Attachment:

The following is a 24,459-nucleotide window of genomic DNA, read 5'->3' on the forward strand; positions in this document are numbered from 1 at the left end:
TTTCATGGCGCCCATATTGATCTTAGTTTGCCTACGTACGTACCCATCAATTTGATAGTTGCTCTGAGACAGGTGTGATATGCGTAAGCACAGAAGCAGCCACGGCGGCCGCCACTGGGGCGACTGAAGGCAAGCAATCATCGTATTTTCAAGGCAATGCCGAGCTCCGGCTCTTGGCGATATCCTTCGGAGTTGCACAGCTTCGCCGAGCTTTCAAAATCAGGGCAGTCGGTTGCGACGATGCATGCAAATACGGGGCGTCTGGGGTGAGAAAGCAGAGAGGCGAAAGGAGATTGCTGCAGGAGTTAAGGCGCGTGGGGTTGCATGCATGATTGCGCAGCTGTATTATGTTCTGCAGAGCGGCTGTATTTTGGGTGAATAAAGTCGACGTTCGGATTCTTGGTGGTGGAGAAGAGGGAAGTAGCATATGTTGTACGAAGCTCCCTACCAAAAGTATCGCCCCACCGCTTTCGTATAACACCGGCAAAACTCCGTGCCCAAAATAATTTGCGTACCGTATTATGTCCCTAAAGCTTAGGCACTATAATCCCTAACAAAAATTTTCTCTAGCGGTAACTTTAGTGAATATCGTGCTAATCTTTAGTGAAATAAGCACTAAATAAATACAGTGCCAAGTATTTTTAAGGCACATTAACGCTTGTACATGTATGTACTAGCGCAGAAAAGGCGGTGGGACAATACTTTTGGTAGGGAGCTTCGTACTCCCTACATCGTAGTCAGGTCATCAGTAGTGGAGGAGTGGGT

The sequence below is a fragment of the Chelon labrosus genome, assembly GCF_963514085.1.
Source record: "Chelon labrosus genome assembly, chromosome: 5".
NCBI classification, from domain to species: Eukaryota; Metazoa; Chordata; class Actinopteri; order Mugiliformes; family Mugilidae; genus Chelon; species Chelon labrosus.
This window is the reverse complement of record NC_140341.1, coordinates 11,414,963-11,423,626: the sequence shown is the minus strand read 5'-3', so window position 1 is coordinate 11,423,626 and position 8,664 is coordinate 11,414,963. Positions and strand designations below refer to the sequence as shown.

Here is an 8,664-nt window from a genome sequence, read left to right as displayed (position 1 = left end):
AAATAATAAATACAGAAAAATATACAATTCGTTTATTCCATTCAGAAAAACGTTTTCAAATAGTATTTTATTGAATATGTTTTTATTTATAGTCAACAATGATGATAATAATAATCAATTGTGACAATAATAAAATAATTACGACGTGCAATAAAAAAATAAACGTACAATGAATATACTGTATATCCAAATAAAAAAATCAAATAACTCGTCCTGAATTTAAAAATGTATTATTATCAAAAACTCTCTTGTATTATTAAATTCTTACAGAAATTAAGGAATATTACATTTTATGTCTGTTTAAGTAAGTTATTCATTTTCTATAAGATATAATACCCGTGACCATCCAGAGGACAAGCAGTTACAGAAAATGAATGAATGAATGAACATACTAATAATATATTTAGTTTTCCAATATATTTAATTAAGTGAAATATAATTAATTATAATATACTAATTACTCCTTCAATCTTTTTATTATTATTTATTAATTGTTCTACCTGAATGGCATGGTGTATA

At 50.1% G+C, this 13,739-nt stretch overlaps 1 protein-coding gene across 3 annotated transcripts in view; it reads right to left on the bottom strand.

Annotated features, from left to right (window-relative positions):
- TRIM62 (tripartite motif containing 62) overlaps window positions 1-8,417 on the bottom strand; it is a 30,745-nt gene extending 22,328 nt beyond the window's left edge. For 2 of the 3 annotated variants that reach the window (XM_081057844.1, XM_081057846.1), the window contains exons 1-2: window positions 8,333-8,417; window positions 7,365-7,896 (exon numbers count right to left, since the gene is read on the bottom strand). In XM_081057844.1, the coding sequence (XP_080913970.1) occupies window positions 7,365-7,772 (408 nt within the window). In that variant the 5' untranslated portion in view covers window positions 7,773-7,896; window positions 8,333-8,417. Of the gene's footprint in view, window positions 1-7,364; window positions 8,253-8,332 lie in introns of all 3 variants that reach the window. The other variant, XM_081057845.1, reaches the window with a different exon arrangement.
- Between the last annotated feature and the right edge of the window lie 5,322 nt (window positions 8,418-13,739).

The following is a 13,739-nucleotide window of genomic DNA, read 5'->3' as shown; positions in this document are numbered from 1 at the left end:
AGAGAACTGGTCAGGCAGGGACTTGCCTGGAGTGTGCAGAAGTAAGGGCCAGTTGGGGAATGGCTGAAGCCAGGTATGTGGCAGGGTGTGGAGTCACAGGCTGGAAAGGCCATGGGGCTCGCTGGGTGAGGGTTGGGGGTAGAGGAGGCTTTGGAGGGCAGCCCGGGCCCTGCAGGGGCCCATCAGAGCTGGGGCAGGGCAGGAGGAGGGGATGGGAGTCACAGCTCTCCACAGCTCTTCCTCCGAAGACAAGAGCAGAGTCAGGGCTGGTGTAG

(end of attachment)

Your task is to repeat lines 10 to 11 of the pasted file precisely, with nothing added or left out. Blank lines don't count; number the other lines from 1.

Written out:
Annotated features, from left to right (window-relative positions):
- TRIM62 (tripartite motif containing 62) overlaps window positions 1-8,417 on the bottom strand; it is a 30,745-nt gene extending 22,328 nt beyond the window's left edge. For 2 of the 3 annotated variants that reach the window (XM_081057844.1, XM_081057846.1), the window contains exons 1-2: window positions 8,333-8,417; window positions 7,365-7,896 (exon numbers count right to left, since the gene is read on the bottom strand). In XM_081057844.1, the coding sequence (XP_080913970.1) occupies window positions 7,365-7,772 (408 nt within the window). In that variant the 5' untranslated portion in view covers window positions 7,773-7,896; window positions 8,333-8,417. Of the gene's footprint in view, window positions 1-7,364; window positions 8,253-8,332 lie in introns of all 3 variants that reach the window. The other variant, XM_081057845.1, reaches the window with a different exon arrangement.